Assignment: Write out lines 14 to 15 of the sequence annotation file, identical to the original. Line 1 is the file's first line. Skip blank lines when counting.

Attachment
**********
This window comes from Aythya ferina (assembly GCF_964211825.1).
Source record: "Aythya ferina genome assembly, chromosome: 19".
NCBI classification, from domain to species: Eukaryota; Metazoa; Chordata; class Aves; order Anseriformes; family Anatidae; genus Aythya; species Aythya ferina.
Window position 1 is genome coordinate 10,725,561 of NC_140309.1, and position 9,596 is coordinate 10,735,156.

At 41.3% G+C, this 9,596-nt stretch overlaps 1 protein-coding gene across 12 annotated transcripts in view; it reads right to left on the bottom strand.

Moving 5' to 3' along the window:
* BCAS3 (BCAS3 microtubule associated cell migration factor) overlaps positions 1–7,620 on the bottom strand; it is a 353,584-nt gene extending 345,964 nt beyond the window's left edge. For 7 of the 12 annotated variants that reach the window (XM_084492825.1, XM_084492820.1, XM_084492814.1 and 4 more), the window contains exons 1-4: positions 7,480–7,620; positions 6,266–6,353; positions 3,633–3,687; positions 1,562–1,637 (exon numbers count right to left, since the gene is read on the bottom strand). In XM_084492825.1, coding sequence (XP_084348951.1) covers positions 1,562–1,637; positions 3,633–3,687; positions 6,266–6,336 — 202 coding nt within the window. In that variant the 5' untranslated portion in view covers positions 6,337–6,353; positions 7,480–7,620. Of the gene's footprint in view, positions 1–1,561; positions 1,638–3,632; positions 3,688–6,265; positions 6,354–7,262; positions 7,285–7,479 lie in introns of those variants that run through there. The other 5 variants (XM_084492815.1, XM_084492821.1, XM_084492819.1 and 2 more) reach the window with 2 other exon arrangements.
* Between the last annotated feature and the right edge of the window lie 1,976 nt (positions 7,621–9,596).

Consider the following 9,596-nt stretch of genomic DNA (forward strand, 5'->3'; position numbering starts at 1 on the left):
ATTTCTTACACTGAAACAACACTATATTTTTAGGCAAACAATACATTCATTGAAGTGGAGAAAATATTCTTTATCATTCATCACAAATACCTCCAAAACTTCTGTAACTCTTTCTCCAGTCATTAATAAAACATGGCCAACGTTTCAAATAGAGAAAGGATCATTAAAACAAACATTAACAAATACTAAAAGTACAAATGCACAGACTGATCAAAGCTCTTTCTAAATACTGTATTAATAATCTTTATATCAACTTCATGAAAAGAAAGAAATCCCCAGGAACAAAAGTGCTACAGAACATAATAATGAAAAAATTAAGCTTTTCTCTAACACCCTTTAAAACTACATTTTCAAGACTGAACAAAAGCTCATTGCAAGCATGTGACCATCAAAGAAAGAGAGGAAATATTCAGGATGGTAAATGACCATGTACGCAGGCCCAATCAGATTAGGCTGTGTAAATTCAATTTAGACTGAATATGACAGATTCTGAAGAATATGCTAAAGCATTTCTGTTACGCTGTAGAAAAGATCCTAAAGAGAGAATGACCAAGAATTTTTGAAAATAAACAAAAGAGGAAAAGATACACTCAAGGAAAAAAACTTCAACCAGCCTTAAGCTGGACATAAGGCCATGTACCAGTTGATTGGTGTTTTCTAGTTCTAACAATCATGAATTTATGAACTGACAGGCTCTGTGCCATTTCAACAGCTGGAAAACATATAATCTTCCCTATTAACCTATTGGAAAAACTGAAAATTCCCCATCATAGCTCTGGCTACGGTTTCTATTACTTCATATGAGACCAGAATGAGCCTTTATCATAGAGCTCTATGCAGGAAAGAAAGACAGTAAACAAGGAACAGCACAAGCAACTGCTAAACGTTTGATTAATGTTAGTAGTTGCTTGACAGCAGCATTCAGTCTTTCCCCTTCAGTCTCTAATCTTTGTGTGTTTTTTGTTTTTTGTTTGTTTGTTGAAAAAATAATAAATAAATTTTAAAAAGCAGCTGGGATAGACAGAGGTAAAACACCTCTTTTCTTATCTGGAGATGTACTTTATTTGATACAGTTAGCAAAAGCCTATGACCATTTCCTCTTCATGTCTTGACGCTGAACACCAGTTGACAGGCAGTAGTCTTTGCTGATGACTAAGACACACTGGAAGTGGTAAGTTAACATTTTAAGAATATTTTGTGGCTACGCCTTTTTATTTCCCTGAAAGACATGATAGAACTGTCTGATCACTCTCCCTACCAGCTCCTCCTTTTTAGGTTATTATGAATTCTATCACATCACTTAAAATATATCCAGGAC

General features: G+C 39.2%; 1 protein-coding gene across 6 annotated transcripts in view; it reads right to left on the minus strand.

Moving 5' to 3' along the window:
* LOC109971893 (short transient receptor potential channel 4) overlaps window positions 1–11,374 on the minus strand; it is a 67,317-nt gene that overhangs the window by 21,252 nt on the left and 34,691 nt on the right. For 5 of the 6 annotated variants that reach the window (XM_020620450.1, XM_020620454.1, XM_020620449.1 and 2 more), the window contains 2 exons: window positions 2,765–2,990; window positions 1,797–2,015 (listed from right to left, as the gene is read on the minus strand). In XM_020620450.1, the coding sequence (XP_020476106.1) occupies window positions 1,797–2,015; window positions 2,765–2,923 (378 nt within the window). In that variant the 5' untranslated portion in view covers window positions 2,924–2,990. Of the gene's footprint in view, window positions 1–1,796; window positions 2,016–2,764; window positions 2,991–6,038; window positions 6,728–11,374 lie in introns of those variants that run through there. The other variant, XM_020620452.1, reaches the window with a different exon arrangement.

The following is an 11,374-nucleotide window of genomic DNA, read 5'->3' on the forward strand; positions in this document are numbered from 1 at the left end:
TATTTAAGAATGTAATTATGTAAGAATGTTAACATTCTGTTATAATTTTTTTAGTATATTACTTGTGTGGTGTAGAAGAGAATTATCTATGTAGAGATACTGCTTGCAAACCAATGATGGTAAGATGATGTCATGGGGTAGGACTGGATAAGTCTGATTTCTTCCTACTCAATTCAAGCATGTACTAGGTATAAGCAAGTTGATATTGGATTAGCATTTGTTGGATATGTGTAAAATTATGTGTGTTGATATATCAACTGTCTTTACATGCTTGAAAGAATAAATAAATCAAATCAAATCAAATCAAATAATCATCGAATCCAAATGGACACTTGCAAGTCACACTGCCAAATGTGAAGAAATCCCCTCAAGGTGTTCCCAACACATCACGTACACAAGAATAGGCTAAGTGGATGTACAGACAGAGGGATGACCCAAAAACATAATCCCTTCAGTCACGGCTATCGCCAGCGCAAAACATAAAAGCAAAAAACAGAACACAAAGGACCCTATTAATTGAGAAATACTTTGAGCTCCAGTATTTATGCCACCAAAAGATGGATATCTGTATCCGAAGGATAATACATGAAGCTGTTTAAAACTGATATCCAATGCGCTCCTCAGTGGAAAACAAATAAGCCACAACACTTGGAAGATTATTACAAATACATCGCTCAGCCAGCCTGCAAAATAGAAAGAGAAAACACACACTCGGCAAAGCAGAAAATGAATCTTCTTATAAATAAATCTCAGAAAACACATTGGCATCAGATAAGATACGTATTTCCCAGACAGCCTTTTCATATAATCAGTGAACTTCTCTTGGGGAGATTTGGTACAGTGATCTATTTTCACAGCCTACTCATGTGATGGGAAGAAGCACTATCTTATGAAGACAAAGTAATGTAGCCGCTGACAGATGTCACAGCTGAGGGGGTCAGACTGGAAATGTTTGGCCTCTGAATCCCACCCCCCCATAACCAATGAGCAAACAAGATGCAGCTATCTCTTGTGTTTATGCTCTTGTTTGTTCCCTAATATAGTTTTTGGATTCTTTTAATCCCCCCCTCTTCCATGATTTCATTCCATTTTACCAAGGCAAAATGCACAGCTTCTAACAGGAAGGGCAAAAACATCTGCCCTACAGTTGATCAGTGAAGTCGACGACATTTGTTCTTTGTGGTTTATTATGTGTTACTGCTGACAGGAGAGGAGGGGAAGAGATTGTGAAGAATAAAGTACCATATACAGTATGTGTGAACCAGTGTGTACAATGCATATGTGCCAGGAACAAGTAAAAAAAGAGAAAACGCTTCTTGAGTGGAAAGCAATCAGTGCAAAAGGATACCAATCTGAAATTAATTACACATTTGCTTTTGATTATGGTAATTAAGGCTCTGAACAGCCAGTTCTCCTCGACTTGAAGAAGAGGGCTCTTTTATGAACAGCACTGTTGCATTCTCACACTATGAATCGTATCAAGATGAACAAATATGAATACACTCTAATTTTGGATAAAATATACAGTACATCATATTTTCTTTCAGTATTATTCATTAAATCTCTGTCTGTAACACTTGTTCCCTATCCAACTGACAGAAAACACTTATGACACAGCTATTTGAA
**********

The following is an 11,374-nucleotide window of genomic DNA, read 5'->3' on the forward strand; positions in this document are numbered from 1 at the left end:
TATTTAAGAATGTAATTATGTAAGAATGTTAACATTCTGTTATAATTTTTTTAGTATATTACTTGTGTGGTGTAGAAGAGAATTATCTATGTAGAGATACTGCTTGCAAACCAATGATGGTAAGATGATGTCATGGGGTAGGACTGGATAAGTCTGATTTCTTCCTACTCAATTCAAGCATGTACTAGGTATAAGCAAGTTGATATTGGATTAGCATTTGTTGGATATGTGTAAAATTATGTGTGTTGATATATCAACTGTCTTTACATGCTTGAAAGAATAAATAAATCAAATCAAATCAAATCAAATAATCATCGAATCCAAATGGACACTTGCAAGTCACACTGCCAAATGTGAAGAAATCCCCTCAAGGTGTTCCCAACACATCACGTACACAAGAATAGGCTAAGTGGATGTACAGACAGAGGGATGACCCAAAAACATAATCCCTTCAGTCACGGCTATCGCCAGCGCAAAACATAAAAGCAAAAAACAGAACACAAAGGACCCTATTAATTGAGAAATACTTTGAGCTCCAGTATTTATGCCACCAAAAGATGGATATCTGTATCCGAAGGATAATACATGAAGCTGTTTAAAACTGATATCCAATGCGCTCCTCAGTGGAAAACAAATAAGCCACAACACTTGGAAGATTATTACAAATACATCGCTCAGCCAGCCTGCAAAATAGAAAGAGAAAACACACACTCGGCAAAGCAGAAAATGAATCTTCTTATAAATAAATCTCAGAAAACACATTGGCATCAGATAAGATACGTATTTCCCAGACAGCCTTTTCATATAATCAGTGAACTTCTCTTGGGGAGATTTGGTACAGTGATCTATTTTCACAGCCTACTCATGTGATGGGAAGAAGCACTATCTTATGAAGACAAAGTAATGTAGCCGCTGACAGATGTCACAGCTGAGGGGGTCAGACTGGAAATGTTTGGCCTCTGAATCCCACCCCCCCATAACCAATGAGCAAACAAGATGCAGCTATCTCTTGTGTTTATGCTCTTGTTTGTTCCCTAATATAGTTTTTGGATTCTTTTAATCCCCCCCTCTTCCATGATTTCATTCCATTTTACCAAGGCAAAATGCACAGCTTCTAACAGGAAGGGCAAAAACATCTGCCCTACAGTTGATCAGTGAAGTCGACGACATTTGTTCTTTGTGGTTTATTATGTGTTACTGCTGACAGGAGAGGAGGGGAAGAGATTGTGAAGAATAAAGTACCATATACAGTATGTGTGAACCAGTGTGTACAATGCATATGTGCCAGGAACAAGTAAAAAAAGAGAAAACGCTTCTTGAGTGGAAAGCAATCAGTGCAAAAGGATACCAATCTGAAATTAATTACACATTTGCTTTTGATTATGGTAATTAAGGCTCTGAACAGCCAGTTCTCCTCGACTTGAAGAAGAGGGCTCTTTTATGAACAGCACTGTTGCATTCTCACACTATGAATCGTATCAAGATGAACAAATATGAATACACTCTAATTTTGGATAAAATATACAGTACATCATATTTTCTTTCAGTATTATTCATTAAATCTCTGTCTGTAACACTTGTTCCCTATCCAACTGACAGAAAACACTTATGACACAGCTATTTGAA